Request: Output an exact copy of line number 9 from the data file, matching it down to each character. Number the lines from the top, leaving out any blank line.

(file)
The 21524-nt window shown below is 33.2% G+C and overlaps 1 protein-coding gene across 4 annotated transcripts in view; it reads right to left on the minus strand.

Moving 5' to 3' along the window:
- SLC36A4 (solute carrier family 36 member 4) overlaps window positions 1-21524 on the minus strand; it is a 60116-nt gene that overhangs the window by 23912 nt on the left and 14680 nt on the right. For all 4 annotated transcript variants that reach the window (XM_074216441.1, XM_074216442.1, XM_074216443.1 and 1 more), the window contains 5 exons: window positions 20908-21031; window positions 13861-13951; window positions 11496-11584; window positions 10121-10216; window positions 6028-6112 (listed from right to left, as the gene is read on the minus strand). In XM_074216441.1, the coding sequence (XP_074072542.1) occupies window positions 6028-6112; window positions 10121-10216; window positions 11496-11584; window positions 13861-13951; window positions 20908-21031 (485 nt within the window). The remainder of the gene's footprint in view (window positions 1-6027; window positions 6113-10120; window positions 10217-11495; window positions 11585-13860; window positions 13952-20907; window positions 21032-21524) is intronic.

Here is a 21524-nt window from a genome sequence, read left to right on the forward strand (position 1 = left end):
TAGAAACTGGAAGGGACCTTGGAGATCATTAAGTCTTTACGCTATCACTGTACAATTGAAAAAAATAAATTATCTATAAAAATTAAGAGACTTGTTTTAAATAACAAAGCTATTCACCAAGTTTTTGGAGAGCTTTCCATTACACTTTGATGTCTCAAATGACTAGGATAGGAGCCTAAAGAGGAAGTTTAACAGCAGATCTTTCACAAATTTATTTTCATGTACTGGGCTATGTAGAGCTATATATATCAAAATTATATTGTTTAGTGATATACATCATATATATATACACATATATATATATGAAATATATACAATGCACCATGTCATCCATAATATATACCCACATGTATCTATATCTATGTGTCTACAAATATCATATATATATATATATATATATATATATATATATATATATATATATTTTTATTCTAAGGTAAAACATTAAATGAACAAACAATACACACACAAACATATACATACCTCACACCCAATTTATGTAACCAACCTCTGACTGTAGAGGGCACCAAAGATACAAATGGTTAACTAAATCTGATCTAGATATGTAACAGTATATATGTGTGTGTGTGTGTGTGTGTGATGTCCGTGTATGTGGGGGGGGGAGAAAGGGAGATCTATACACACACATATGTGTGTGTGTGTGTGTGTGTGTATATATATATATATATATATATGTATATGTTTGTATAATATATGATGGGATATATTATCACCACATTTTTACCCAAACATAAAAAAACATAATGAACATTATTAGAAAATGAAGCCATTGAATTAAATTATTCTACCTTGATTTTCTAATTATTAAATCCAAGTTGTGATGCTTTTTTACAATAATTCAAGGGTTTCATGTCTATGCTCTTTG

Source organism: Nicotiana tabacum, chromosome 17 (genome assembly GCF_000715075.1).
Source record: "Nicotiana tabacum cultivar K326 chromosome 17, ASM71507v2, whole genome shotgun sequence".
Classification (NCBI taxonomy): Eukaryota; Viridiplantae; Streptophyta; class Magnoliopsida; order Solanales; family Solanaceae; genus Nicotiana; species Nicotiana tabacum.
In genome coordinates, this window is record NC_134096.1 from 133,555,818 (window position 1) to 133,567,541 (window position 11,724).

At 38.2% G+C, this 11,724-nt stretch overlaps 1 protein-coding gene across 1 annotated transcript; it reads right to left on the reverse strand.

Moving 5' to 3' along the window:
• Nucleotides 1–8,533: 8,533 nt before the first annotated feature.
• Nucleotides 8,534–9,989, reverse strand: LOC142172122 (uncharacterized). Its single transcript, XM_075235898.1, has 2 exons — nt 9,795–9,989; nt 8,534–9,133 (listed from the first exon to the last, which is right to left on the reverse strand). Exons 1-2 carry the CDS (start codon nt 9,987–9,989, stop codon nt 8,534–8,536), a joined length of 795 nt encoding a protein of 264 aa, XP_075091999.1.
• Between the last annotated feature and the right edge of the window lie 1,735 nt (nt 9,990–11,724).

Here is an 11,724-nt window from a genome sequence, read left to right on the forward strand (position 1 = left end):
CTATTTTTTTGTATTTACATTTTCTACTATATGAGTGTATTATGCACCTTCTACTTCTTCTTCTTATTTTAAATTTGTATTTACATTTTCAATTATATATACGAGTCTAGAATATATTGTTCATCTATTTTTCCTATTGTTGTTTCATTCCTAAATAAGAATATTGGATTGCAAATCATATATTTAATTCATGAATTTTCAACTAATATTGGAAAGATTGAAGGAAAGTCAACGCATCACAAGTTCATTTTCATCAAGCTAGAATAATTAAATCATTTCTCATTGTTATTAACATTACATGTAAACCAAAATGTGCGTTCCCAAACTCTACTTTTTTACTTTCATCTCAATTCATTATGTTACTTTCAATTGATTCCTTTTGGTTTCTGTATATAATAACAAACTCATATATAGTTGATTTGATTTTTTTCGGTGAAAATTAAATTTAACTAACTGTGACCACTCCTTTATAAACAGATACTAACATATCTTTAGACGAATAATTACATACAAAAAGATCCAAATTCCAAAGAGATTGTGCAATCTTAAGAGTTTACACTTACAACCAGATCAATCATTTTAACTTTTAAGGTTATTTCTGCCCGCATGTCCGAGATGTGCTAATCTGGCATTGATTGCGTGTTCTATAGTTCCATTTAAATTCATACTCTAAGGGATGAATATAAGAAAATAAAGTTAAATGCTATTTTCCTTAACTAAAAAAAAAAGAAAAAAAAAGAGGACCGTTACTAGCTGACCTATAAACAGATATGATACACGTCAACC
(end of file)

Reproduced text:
In genome coordinates, this window is record NC_134096.1 from 133,555,818 (window position 1) to 133,567,541 (window position 11,724).